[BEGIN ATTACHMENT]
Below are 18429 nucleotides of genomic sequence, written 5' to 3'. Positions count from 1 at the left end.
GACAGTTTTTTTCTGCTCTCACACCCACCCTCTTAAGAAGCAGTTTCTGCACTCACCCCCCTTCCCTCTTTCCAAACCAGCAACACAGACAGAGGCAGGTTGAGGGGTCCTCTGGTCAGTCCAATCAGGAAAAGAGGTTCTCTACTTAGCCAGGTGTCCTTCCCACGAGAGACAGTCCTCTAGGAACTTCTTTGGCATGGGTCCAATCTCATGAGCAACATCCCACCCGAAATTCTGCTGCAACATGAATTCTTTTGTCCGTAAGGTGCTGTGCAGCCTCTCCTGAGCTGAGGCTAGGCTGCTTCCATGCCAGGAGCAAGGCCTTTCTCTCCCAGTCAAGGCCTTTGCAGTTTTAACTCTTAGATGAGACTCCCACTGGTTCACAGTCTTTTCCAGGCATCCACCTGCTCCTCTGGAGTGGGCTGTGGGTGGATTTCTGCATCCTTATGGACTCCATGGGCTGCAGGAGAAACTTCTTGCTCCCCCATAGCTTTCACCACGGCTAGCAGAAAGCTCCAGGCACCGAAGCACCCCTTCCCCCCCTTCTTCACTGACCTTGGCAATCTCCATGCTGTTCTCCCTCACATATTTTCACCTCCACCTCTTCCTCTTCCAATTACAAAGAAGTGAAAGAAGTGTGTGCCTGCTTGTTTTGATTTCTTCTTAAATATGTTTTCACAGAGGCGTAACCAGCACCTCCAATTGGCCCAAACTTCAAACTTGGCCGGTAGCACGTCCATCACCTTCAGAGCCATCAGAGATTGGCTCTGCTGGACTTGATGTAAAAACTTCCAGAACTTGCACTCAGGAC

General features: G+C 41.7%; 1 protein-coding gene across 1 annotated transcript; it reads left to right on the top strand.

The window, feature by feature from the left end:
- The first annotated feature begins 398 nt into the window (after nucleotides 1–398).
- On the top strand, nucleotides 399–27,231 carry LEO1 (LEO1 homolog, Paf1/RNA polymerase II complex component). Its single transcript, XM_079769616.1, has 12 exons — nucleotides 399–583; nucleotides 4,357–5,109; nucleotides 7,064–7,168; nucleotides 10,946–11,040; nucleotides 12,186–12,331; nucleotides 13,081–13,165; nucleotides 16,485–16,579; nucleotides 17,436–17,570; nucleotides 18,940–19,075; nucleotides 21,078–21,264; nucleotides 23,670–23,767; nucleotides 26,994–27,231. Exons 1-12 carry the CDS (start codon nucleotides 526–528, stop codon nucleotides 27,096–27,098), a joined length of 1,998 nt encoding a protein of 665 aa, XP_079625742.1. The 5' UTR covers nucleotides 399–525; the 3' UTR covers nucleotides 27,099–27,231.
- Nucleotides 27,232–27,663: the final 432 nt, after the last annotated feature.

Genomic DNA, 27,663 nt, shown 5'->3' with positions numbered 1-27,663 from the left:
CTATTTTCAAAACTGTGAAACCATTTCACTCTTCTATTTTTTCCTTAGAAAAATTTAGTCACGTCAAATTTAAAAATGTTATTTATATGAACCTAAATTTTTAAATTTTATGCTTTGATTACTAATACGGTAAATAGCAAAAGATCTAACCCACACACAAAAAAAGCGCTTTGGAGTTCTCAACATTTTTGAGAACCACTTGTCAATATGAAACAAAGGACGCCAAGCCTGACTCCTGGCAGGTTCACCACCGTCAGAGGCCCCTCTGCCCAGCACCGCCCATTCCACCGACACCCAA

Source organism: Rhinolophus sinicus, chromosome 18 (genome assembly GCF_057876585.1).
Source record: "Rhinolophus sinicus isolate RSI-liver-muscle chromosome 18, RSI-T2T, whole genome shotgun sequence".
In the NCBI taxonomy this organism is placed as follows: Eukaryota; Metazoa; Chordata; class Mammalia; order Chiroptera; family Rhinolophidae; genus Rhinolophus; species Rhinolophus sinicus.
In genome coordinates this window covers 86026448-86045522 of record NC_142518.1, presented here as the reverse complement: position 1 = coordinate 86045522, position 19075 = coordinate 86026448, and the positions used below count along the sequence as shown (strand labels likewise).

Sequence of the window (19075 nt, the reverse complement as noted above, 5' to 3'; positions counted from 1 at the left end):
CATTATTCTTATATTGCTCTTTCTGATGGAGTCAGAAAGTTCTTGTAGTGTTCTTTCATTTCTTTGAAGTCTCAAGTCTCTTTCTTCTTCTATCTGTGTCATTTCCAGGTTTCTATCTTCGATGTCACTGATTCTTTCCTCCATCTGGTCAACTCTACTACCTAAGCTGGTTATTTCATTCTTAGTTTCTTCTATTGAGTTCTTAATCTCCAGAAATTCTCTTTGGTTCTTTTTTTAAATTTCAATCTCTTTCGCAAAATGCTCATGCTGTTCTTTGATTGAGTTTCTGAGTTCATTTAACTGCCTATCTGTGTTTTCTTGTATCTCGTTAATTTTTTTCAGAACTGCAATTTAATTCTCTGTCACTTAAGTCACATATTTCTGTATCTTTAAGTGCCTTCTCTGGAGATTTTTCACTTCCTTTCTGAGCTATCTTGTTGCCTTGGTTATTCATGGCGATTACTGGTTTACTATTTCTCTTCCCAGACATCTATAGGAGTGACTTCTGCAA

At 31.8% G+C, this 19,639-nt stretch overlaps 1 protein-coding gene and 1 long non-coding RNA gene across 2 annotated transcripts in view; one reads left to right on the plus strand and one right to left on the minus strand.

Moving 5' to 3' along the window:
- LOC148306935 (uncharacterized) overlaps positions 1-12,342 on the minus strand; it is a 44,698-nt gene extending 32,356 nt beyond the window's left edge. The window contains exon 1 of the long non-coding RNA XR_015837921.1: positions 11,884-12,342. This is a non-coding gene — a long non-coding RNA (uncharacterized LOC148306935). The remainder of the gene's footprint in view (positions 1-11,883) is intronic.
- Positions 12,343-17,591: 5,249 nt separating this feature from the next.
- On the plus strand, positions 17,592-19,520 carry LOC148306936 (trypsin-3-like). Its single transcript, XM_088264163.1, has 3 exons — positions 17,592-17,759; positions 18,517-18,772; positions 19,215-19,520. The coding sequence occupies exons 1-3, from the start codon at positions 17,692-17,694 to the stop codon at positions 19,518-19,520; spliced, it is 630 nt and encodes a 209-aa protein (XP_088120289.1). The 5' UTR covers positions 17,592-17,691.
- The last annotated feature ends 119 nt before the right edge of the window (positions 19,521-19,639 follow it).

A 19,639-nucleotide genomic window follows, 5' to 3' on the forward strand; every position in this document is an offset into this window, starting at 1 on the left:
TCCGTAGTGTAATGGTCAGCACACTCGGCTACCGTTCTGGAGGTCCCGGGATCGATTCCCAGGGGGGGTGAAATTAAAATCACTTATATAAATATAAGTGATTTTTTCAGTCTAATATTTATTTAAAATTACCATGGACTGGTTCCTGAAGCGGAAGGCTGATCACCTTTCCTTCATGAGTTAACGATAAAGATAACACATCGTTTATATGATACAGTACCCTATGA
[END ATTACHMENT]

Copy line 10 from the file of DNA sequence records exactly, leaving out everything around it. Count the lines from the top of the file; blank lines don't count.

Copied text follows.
Source organism: Rhinolophus sinicus, chromosome 18 (genome assembly GCF_057876585.1).